Review of 2023

Time is strange – 2023 simultaneously felt too long and too short. It was short because I remember recently writing my 2022 review, and it was long because I ended up packing a lot of stuff into it.

โœ… Train 5 days a week (including Mixed Martial Arts)

I did manage to train 5 days per week (at least for the latter part of the year). Training every weekday has become a habit now, and it’s something I wish to never give up on.

And yes, it’s three days of strength training and two days of MMA!

โœ… Got myself a tattoo!

I’m endlessly fascinated by the concept of time, and how one can never grab it still. Time starts when we become aware of it, and ends with death. So, in many ways, we’re nothing but time.  ...  Read the entire post โ†’

How my 2021 went

At the closing of the last decade, I reviewed the intellectual progress I had in 2010s. Then I reflected upon the year 2020 by writing 20 lessons I learned in that year. Such reflections haven’t been part of any process – I’ve simply enjoyed taking a pause and doing stock of where my time went. Since time is the only limited resource we have, as I’m aging, I’m realizing that being conscious of how it’s getting spent is extremely important. In fact, such reflections are a fantastic way to nudge your future into a direction that you intentionally choose (v/s reacting to circumstances and drifting from year to year). ...  Read the entire post โ†’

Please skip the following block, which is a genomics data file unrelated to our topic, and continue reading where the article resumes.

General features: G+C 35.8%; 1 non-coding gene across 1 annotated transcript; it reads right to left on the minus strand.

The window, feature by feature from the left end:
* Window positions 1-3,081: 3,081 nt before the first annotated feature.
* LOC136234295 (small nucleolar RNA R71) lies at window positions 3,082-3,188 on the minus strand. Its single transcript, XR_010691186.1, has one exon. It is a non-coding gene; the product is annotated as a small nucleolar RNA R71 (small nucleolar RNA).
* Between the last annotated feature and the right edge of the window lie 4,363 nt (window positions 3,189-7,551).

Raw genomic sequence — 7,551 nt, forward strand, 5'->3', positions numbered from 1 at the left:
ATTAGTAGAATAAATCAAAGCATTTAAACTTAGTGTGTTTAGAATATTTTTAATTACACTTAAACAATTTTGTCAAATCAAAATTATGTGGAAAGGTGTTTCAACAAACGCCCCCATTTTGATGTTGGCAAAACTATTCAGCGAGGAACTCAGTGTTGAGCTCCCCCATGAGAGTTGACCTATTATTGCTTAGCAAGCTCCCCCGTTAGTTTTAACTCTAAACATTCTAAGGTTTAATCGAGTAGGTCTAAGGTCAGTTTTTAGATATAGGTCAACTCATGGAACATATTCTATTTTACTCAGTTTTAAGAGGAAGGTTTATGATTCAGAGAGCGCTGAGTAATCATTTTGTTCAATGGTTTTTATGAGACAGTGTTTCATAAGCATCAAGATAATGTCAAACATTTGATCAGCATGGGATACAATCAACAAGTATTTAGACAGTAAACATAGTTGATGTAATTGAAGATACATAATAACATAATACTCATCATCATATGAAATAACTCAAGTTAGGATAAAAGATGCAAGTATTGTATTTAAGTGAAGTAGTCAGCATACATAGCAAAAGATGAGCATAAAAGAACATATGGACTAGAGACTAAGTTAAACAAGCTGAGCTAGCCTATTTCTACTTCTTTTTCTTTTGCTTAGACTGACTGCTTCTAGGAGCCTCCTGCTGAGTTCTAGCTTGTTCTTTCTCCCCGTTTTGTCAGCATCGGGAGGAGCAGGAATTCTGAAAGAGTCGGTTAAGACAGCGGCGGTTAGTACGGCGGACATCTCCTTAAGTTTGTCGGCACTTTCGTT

Reading Recap #4: The many wonders of prediction markets

Last week, after reading about governance systems that improve upon democracy, I went deeper into market-based approaches of making policy decisions. Markets and governance seem two very different things, but as you will see in this article, there are benefits of taking good ideas from both combining them.

When you consider democracy, think about a group of people with different educational backgrounds, different interest levels and, most importantly, different preferences (some like guns and some don’t). Now, all members of this disparate group decide equal votes is a good idea and what they get is an average opinion that nobody likes. That’s democracy in a nutshell.

Markets: make it profitable for someone to make your life better

Markets are a wonderful mechanism. The profit motive creates incentives for entrepreneurs to make your life better, and competition drives down the cost you have to pay for an improved life. Airplanes, TV, air conditioners, refrigerators, wine, video games, paracetamol – these endless varieties of conveniences were once luxuries or fantasies. If economic markets make it profitable for entrepreneurs to put an effort into making your life better, why not design a political market that makes it profitable for politicians to do the same?